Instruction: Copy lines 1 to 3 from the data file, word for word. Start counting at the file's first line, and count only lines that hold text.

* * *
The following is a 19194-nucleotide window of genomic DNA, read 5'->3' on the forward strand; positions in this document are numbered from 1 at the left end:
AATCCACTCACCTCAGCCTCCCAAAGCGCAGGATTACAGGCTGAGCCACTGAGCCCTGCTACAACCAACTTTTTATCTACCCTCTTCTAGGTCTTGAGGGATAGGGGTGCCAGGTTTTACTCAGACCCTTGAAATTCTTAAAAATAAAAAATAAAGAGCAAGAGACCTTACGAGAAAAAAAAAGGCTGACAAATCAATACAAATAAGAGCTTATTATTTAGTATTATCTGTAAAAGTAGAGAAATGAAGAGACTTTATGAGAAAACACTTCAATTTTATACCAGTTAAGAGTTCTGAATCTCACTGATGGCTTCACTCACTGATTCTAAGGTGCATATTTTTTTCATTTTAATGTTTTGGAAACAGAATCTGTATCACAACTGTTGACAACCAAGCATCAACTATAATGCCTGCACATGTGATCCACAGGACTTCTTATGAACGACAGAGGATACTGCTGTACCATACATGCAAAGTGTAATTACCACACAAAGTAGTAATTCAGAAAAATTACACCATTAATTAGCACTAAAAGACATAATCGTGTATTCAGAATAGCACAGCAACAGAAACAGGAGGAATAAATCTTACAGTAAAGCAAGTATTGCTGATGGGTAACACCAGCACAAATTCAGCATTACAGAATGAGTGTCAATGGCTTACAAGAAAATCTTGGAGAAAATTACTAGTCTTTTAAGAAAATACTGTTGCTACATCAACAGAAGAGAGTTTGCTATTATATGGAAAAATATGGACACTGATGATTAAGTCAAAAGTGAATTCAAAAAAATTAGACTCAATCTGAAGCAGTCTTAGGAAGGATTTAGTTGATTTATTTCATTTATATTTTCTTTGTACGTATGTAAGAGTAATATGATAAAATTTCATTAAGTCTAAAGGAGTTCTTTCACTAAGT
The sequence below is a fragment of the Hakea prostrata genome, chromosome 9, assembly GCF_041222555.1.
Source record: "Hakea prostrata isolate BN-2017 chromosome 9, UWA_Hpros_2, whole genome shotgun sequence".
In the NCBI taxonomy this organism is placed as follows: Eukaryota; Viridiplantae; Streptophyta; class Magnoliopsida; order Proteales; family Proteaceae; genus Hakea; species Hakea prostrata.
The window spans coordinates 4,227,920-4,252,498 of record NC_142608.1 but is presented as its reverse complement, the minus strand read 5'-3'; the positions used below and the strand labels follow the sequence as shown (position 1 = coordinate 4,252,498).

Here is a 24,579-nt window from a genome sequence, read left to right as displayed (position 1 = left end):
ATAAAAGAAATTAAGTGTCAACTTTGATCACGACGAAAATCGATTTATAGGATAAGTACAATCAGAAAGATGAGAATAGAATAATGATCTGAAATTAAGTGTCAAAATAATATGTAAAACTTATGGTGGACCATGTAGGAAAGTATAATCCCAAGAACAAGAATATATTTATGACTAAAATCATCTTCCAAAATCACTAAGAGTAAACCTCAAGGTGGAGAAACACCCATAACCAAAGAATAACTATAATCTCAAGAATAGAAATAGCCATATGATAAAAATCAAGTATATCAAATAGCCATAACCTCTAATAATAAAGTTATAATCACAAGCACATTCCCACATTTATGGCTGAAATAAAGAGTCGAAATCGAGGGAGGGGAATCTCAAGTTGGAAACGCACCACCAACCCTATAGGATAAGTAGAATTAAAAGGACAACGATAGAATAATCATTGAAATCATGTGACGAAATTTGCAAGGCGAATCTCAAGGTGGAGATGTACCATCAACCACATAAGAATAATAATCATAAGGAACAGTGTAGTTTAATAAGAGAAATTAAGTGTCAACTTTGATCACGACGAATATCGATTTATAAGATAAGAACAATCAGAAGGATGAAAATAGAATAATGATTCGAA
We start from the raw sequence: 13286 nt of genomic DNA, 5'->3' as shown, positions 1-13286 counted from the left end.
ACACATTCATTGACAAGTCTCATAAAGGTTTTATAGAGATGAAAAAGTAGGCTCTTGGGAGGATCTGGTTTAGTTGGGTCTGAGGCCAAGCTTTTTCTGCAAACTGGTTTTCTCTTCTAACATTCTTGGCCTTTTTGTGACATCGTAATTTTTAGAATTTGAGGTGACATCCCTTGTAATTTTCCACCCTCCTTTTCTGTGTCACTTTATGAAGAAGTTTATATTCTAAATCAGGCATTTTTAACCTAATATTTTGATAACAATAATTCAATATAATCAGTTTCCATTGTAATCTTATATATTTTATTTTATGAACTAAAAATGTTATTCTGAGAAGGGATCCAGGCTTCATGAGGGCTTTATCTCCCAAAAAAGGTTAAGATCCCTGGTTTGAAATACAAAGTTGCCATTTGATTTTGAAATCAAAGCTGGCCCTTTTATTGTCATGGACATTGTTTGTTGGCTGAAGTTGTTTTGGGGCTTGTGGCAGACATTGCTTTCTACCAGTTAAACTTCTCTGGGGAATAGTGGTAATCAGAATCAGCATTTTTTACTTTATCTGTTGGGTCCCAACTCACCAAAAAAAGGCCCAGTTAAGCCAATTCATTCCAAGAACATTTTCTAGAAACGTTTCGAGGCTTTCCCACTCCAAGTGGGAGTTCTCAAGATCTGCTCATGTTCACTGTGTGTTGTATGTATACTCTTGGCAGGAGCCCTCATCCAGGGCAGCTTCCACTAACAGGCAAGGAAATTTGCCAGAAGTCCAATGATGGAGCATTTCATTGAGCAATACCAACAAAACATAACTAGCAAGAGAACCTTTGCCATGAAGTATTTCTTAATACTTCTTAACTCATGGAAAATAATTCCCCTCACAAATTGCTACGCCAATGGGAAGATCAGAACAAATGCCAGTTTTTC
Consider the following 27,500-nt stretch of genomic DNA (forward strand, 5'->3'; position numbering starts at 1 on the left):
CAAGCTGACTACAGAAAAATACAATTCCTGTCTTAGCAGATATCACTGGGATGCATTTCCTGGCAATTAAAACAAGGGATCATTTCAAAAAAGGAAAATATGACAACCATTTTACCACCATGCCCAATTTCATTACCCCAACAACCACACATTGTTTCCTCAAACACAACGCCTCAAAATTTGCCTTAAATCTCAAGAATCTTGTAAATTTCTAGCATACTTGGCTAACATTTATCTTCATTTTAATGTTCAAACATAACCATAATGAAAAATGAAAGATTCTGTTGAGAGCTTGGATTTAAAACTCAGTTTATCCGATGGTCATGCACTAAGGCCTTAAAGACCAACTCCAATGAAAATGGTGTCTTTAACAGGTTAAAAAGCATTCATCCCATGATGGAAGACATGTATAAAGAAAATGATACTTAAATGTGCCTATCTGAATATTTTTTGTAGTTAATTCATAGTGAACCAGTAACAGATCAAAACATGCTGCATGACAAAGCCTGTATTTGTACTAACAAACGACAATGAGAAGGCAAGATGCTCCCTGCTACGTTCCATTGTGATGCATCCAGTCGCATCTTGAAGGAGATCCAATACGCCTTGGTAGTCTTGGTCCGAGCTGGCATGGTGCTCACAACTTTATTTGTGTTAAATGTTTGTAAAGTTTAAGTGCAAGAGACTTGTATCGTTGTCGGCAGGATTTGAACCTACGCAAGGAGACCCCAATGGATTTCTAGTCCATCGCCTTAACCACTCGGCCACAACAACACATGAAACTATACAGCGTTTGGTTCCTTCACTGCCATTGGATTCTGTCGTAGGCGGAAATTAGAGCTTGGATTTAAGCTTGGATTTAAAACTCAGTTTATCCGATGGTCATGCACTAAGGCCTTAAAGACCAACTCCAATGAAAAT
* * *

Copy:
The following is a 19194-nucleotide window of genomic DNA, read 5'->3' on the forward strand; positions in this document are numbered from 1 at the left end:
AATCCACTCACCTCAGCCTCCCAAAGCGCAGGATTACAGGCTGAGCCACTGAGCCCTGCTACAACCAACTTTTTATCTACCCTCTTCTAGGTCTTGAGGGATAGGGGTGCCAGGTTTTACTCAGACCCTTGAAATTCTTAAAAATAAAAAATAAAGAGCAAGAGACCTTACGAGAAAAAAAAAGGCTGACAAATCAATACAAATAAGAGCTTATTATTTAGTATTATCTGTAAAAGTAGAGAAATGAAGAGACTTTATGAGAAAACACTTCAATTTTATACCAGTTAAGAGTTCTGAATCTCACTGATGGCTTCACTCACTGATTCTAAGGTGCATATTTTTTTCATTTTAATGTTTTGGAAACAGAATCTGTATCACAACTGTTGACAACCAAGCATCAACTATAATGCCTGCACATGTGATCCACAGGACTTCTTATGAACGACAGAGGATACTGCTGTACCATACATGCAAAGTGTAATTACCACACAAAGTAGTAATTCAGAAAAATTACACCATTAATTAGCACTAAAAGACATAATCGTGTATTCAGAATAGCACAGCAACAGAAACAGGAGGAATAAATCTTACAGTAAAGCAAGTATTGCTGATGGGTAACACCAGCACAAATTCAGCATTACAGAATGAGTGTCAATGGCTTACAAGAAAATCTTGGAGAAAATTACTAGTCTTTTAAGAAAATACTGTTGCTACATCAACAGAAGAGAGTTTGCTATTATATGGAAAAATATGGACACTGATGATTAAGTCAAAAGTGAATTCAAAAAAATTAGACTCAATCTGAAGCAGTCTTAGGAAGGATTTAGTTGATTTATTTCATTTATATTTTCTTTGTACGTATGTAAGAGTAATATGATAAAATTTCATTAAGTCTAAAGGAGTTCTTTCACTAAGT
The sequence below is a fragment of the Hakea prostrata genome, chromosome 9, assembly GCF_041222555.1.